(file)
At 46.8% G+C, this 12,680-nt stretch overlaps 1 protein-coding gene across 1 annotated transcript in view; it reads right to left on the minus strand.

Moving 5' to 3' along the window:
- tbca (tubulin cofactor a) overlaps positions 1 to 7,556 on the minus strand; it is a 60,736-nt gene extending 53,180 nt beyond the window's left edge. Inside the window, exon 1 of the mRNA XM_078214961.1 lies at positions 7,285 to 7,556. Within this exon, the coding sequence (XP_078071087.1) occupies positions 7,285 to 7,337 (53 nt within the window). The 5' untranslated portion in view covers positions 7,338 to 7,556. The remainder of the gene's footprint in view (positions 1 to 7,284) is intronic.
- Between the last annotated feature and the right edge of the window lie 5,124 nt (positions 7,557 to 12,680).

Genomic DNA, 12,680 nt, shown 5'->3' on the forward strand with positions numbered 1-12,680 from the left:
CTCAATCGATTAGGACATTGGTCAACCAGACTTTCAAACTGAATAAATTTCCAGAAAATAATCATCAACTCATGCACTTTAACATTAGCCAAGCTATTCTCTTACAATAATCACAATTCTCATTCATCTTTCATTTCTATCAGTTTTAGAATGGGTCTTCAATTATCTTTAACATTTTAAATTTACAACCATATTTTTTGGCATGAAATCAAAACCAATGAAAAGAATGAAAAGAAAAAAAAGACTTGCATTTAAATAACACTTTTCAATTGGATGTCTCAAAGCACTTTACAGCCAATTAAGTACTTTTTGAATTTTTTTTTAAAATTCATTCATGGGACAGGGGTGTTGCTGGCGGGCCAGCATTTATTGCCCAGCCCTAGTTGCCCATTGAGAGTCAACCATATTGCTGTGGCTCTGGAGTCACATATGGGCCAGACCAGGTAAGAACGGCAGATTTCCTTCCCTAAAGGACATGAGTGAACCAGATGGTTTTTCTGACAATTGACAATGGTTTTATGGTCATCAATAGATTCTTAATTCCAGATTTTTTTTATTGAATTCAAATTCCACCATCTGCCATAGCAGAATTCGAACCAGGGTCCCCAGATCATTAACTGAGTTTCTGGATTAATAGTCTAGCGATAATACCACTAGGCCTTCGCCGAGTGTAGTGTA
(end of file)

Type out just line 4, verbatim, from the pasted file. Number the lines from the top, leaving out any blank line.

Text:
- Between the last annotated feature and the right edge of the window lie 5,124 nt (positions 7,557 to 12,680).